As a result of all these massive public upheavals we photographers have learned to be ‘discrete’. We are now sensitive about our relationship with the public and we have taken on board many of the criticisms that were justly aimed at guilty practitioners as if we are all somehow complicit in the same crime. We have collectively learned a lesson we should never have been taught yet we are acting as if we bare some responsibility for the actions of others. We don’t. The law is on our side and we should exercise our artistic freedom in accordance with the law and the confidence that, as social documenters and artists we are performing a highly valuable service to our fellow citizens who read our books and visit our exhibitions and to future historians who will find the details and attitudes displayed in our photographs fascinating and valuable.

A photographer who is working to tell a story – or even a photographer in search of a story – is not a criminal yet so many who I speak to tell me about the restrictions they place on their own work. Often I hear that this new, self-hampered approach is not borne out of anything so contentious as a brush with the law or an uncomfortable encounter with a member of the public but is imposed incase such situations might occur. Speaking personally I have resisted becoming attuned to the heightened sensitivity of the public to photographers and often felt my shoulder tapped by the police or a ‘concerned’ person worried that I might be infringing on some belief of our sanctified right to privacy. I go about my work with the confidence that comes from doing ‘work’ and protect myself with charm and a press card. The rights of the serious photographer do not need to be balanced against the rights of the public – it is not a ‘zero sum game’. If the prevailing mood results in less social documenting we all loose out. Nobody wins.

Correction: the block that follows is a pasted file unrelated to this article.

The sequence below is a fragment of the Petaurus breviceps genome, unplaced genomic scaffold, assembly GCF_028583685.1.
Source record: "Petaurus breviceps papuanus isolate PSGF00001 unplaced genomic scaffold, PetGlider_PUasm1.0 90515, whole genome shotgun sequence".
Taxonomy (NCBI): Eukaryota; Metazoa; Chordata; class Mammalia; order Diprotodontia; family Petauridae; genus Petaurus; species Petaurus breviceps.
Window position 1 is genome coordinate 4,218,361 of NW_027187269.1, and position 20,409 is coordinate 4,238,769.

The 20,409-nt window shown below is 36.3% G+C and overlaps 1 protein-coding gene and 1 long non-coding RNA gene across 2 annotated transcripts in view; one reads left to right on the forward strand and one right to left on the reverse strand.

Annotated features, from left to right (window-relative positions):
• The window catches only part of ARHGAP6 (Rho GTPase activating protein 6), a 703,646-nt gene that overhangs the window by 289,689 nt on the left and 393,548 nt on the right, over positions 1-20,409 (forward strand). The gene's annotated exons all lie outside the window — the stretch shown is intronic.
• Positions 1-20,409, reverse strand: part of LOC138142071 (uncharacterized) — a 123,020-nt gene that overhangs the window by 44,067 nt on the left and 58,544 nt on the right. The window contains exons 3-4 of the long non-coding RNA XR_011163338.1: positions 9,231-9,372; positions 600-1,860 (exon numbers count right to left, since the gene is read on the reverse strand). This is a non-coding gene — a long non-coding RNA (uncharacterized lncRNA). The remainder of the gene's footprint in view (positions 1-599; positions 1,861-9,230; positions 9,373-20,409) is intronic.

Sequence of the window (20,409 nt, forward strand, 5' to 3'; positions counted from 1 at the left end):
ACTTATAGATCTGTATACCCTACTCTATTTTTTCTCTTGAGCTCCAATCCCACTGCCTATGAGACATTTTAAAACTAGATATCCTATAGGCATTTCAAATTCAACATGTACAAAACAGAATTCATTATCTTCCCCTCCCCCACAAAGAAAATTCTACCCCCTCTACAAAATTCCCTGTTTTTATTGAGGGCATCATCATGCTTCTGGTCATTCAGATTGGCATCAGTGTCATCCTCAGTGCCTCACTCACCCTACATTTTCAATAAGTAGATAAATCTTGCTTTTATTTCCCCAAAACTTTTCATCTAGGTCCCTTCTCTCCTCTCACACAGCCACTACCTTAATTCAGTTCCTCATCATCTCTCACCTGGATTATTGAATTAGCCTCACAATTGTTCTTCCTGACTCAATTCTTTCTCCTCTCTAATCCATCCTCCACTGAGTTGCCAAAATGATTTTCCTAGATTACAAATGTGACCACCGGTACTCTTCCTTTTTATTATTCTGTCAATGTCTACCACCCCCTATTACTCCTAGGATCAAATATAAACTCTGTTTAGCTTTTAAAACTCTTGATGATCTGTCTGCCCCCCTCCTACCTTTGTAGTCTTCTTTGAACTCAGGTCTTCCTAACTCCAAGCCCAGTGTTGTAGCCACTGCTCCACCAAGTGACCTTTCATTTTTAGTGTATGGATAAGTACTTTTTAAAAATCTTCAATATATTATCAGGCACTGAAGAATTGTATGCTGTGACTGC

Walt Whitman wrote “I do not doubt but the majesty and beauty of the world are latent in any iota of the world.” As photographers we have to ask ourselves if we are merely objectifying the world around us rather than discovering and helping in the manifestation of the world’s ‘latent majesty and beauty’ or in showing its worst excesses and prosecutions. We must not self-police ourselves according to the ignorant prejudice of others rather we must work in accordance with our own ethical code. Whether Walker Evans had a right to photograph his fellow subway commuters depends on how well the glass of his hidden lens reflected a sense of humanity that we can still see ourselves in.

Next issue I will be discussing Sontag’s maxim that ‘you need a camera to show patterns.’

Time and Evolution of Photography – ESSAY FROM BLACK+WHITE PHOTOGRAPHY MAGAZINE EDITION 200

Time and Evolution of Photography
This article first appeared in Black & White Photography Magazine Issue 200, March 2017

The photographs I am showing this month are from a growing body of work on the way we interact with culture. I think these images are pertinent to the article because they show people engaging with artworks and monuments that span time. It is the exchange of energy here that excites me – how can the work of a human hand millennia in the past still speak so clearly to people of today?